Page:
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Who Now Believes America?

By Roy D. Follendore III

Copyright (c) RDFollendoreIII

July 25, 2003

As an American I believe in America.  That is to say I believe in what America is supposed to stand for.  The majority of Americans feel the same way.  But that is not the precise question that is being asked in this essay.  The question is simply: Who believes America?  Who believes us?  

That question is a lot more tricky than we might think.  We are a civilization known for our entertainment trickery.  We are also known for our political trickery.  We are casual about this.  Who could forget that President Nixon was nicknamed "Tricky Dick."  NASA has been repeatedly questioned by skeptics about the reality of the moon missions. 

On the other side of the coin, there are Star Trek actors that have fans who simply refuse to believe that they are not the real thing. Maybe deep down they know reality but suspended disbelief is like giving up the notion of Santa.  Somehow we would all like to believe, even if we don't.  Religion is like that and the "true" believers call it faith.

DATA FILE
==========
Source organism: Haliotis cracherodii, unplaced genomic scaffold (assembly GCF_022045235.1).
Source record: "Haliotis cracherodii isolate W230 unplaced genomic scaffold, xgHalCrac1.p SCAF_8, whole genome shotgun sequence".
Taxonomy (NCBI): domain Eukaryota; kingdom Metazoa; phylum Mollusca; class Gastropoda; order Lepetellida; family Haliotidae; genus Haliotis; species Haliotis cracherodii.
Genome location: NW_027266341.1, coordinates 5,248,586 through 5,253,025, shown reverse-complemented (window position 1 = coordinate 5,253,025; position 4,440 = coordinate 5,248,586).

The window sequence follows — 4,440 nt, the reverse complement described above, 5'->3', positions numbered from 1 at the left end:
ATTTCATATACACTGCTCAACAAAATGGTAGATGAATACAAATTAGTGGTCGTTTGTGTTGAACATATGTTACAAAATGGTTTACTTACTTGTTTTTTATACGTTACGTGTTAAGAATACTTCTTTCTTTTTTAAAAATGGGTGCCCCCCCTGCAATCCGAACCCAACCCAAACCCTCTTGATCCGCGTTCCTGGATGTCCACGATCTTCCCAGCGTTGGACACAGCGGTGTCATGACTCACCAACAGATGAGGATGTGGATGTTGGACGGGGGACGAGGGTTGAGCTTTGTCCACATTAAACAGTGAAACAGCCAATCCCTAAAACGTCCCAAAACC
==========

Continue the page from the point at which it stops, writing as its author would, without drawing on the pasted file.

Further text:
Belief systems have to do with emotional balance as much as they have to do with reality.  Human beings need to believe in something, not only because that is the way that our brains work, but because it gives us the perspective that we need to continue.  Without absolute belief in something it becomes impossible to carry on in life.  The moment that man discovered the inevitability of physical death, we began to believe in the impossible existence of our soul.  Belief is a reservoir from which we choose our perspective of life.   Right, wrong, truth, and justice all become simplistic factors when integrated into the enormous concept of belief.

This is because belief is a particularly social kind of thing.  It spreads and it dissipates through personal contact.  It requires nourishment from others.  We watch beautiful sunsets and call our loved ones to watch it with us so that we can not only share the moment, we can share a moment of belief in the instantaneous infinite beauty surrounding us.  Beauty is another seed of belief.  But hatred is a belief seed as well.